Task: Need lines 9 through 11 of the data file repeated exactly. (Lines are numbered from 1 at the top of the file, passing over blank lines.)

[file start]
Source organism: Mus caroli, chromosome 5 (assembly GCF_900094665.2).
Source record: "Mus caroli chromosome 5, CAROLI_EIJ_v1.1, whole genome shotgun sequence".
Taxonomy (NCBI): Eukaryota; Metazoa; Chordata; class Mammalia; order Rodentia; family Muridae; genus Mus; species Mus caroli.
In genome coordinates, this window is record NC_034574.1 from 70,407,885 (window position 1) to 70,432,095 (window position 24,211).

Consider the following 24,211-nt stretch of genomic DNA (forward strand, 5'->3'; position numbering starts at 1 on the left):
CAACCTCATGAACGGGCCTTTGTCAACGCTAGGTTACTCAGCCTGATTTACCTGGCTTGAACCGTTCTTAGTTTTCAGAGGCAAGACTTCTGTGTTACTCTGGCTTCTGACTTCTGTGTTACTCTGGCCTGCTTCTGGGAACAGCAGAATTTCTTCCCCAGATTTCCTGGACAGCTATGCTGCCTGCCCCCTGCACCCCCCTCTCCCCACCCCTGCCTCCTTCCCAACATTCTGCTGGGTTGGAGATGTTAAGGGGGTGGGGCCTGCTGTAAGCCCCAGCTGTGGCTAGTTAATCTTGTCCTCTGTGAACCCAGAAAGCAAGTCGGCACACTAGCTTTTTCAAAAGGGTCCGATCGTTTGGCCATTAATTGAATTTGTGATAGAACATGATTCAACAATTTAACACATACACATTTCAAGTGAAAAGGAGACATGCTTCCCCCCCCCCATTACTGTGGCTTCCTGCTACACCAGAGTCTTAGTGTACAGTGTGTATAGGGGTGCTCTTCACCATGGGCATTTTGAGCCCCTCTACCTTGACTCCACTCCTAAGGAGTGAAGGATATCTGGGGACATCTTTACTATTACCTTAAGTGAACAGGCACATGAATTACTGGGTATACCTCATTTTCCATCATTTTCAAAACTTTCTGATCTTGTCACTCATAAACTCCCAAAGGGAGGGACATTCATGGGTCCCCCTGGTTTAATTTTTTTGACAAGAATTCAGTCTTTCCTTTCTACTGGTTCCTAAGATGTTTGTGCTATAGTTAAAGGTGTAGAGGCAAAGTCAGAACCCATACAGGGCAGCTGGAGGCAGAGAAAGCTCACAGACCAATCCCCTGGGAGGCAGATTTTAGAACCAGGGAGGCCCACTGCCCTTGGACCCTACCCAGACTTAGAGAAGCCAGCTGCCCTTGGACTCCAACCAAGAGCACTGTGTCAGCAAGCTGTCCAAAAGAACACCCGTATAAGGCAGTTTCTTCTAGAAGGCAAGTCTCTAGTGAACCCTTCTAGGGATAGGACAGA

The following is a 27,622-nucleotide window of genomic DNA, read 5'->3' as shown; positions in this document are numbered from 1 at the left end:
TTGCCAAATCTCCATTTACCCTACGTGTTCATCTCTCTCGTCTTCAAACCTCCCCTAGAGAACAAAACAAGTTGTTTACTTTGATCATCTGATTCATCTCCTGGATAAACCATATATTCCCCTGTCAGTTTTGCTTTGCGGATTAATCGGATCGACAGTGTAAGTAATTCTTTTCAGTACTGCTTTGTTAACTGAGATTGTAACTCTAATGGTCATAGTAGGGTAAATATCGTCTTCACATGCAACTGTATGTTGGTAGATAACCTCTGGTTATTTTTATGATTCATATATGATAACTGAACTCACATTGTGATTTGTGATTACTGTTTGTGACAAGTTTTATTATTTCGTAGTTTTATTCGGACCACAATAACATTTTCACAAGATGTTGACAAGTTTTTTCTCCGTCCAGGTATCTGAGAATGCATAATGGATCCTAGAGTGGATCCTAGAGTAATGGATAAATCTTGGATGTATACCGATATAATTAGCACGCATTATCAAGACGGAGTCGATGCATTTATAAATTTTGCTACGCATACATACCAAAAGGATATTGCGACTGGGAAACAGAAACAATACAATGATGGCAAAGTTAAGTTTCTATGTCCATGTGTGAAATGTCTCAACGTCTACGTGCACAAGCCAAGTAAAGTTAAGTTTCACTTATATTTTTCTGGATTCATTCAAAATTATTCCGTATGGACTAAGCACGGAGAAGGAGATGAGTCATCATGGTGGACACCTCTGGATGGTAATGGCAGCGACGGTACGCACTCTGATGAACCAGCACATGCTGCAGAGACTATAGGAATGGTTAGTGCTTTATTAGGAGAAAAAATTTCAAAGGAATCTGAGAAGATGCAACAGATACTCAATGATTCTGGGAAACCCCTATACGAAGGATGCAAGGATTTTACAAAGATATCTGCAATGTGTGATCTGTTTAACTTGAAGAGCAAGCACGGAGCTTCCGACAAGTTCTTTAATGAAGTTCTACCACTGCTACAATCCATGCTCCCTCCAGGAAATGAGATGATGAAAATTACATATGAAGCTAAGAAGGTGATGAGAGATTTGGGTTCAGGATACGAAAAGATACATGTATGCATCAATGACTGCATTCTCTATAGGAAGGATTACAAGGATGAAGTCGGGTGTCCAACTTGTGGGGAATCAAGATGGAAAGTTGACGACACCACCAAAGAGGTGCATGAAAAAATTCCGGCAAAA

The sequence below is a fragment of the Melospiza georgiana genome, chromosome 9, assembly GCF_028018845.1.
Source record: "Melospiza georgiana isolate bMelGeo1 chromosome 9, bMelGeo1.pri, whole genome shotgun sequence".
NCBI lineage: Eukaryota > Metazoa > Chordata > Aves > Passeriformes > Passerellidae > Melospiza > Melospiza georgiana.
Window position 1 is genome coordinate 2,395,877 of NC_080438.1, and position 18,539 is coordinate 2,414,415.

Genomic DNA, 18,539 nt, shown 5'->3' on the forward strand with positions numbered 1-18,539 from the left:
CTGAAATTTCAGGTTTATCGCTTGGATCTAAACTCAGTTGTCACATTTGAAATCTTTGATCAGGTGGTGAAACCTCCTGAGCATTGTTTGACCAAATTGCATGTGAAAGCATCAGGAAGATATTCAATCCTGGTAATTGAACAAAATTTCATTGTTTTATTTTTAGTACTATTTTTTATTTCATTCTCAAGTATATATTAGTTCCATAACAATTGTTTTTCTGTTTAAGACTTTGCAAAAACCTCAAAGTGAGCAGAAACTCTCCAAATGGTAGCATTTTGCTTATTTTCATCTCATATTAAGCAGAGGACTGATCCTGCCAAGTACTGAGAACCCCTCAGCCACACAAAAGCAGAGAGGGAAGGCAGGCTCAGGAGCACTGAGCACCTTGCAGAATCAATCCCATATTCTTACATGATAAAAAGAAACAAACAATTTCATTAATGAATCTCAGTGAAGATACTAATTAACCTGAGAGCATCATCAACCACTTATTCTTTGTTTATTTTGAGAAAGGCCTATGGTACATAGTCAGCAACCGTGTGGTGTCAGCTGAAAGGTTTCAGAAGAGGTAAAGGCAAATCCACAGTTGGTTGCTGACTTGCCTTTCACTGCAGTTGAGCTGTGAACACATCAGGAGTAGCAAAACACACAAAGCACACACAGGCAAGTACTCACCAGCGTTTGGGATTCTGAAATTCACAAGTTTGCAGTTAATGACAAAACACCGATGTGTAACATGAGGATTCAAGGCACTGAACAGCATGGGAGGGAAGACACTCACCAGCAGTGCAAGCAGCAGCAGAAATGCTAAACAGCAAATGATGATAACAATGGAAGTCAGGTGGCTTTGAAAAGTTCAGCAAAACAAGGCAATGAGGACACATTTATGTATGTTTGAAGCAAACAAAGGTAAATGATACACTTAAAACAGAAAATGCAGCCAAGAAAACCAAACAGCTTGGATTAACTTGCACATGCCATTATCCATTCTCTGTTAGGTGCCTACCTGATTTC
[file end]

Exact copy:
The sequence below is a fragment of the Melospiza georgiana genome, chromosome 9, assembly GCF_028018845.1.
Source record: "Melospiza georgiana isolate bMelGeo1 chromosome 9, bMelGeo1.pri, whole genome shotgun sequence".
NCBI lineage: Eukaryota > Metazoa > Chordata > Aves > Passeriformes > Passerellidae > Melospiza > Melospiza georgiana.